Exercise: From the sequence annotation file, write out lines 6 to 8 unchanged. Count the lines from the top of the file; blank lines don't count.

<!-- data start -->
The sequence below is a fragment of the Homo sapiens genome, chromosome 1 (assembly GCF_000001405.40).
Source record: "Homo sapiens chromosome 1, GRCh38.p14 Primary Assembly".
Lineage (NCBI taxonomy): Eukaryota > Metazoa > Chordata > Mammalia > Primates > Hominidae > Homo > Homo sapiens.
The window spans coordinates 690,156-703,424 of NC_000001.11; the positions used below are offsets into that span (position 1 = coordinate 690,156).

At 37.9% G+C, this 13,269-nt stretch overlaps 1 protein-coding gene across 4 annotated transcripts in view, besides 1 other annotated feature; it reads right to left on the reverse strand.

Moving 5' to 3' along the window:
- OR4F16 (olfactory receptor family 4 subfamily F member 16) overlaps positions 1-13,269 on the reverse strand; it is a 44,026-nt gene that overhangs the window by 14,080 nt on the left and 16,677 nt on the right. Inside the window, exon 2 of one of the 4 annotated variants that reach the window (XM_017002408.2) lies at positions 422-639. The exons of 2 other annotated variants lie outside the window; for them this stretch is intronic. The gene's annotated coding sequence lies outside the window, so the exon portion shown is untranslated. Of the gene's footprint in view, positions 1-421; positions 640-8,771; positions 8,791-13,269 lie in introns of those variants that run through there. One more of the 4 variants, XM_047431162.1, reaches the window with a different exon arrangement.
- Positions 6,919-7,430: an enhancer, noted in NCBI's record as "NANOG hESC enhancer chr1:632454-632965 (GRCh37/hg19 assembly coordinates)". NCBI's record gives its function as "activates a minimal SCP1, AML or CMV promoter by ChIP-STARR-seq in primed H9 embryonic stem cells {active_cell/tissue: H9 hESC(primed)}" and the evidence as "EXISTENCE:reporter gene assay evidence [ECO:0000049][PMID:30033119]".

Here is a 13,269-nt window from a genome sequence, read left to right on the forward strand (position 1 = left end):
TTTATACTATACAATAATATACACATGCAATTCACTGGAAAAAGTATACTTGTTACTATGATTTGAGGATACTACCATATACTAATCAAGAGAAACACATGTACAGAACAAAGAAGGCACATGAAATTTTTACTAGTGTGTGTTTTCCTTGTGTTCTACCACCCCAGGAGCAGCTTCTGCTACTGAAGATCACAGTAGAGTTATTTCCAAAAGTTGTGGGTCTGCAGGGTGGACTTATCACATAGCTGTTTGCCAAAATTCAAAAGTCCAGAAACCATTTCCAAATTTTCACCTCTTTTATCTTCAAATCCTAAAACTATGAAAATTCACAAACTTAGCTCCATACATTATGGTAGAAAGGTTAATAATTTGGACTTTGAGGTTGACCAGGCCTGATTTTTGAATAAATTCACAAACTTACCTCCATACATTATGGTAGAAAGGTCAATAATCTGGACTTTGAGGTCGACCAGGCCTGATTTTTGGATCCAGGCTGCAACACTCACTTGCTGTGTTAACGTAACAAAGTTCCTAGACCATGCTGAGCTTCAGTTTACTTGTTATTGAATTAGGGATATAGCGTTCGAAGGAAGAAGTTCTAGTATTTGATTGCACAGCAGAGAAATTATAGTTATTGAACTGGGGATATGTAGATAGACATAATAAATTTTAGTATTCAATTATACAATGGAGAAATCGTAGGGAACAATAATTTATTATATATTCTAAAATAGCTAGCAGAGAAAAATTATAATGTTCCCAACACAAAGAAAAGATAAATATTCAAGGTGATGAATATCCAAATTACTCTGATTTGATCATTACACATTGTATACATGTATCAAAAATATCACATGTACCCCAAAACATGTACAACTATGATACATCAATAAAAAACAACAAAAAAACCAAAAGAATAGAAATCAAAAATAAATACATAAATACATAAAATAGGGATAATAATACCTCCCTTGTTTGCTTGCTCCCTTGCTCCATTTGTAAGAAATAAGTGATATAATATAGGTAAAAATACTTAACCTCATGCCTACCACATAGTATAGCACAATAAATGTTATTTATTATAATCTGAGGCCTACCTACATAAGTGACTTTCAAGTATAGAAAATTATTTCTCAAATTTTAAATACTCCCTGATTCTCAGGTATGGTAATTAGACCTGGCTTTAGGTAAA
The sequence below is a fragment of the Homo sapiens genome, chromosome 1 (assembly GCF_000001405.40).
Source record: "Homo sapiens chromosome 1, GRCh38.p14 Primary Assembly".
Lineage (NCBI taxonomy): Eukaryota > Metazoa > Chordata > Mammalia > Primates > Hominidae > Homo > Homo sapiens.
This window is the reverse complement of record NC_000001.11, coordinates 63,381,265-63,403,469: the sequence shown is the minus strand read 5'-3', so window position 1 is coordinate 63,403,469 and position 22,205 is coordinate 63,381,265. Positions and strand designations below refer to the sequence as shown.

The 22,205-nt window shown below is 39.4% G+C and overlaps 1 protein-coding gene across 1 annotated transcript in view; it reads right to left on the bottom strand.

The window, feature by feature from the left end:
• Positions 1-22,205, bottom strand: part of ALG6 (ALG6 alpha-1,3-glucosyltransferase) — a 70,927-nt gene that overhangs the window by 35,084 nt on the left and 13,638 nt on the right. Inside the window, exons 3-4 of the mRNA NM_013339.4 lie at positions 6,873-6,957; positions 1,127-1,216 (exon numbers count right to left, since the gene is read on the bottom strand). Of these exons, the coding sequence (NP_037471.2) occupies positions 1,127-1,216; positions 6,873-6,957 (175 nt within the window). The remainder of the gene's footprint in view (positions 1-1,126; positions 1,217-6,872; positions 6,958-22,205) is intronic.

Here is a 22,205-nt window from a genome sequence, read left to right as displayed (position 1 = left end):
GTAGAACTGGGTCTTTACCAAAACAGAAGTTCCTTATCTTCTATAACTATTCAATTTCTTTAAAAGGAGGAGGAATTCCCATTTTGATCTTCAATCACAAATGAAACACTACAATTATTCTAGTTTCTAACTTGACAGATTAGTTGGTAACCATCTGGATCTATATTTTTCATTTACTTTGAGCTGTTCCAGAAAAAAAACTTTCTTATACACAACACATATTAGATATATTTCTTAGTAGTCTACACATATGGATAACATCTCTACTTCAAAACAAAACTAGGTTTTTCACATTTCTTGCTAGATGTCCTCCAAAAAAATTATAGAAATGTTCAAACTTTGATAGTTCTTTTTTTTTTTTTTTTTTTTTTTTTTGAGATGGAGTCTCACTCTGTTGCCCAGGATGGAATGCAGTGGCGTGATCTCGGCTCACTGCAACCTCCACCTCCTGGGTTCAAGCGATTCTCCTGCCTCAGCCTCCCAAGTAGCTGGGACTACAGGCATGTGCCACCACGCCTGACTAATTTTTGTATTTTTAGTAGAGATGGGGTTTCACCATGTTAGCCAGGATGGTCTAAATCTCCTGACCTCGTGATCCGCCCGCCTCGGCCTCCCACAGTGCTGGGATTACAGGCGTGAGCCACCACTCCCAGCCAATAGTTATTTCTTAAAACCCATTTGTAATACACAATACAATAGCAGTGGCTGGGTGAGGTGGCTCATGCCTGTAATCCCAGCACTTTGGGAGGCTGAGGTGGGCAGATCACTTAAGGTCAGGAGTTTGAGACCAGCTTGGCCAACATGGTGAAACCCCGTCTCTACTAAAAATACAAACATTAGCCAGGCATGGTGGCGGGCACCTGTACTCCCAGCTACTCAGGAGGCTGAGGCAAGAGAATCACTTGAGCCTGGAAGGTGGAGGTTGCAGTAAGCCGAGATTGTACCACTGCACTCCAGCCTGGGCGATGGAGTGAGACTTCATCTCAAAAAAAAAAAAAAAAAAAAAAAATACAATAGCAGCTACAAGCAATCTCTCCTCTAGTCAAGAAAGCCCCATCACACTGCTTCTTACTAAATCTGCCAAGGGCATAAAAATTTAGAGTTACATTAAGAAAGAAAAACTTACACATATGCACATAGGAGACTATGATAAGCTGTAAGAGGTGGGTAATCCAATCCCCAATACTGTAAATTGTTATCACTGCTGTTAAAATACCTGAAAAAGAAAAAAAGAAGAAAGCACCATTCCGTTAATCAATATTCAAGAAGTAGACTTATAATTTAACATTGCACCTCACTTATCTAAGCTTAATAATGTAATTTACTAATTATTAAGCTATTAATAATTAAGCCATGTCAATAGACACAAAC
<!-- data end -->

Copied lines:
Moving 5' to 3' along the window:
- OR4F16 (olfactory receptor family 4 subfamily F member 16) overlaps positions 1-13,269 on the reverse strand; it is a 44,026-nt gene that overhangs the window by 14,080 nt on the left and 16,677 nt on the right. Inside the window, exon 2 of one of the 4 annotated variants that reach the window (XM_017002408.2) lies at positions 422-639. The exons of 2 other annotated variants lie outside the window; for them this stretch is intronic. The gene's annotated coding sequence lies outside the window, so the exon portion shown is untranslated. Of the gene's footprint in view, positions 1-421; positions 640-8,771; positions 8,791-13,269 lie in introns of those variants that run through there. One more of the 4 variants, XM_047431162.1, reaches the window with a different exon arrangement.
- Positions 6,919-7,430: an enhancer, noted in NCBI's record as "NANOG hESC enhancer chr1:632454-632965 (GRCh37/hg19 assembly coordinates)". NCBI's record gives its function as "activates a minimal SCP1, AML or CMV promoter by ChIP-STARR-seq in primed H9 embryonic stem cells {active_cell/tissue: H9 hESC(primed)}" and the evidence as "EXISTENCE:reporter gene assay evidence [ECO:0000049][PMID:30033119]".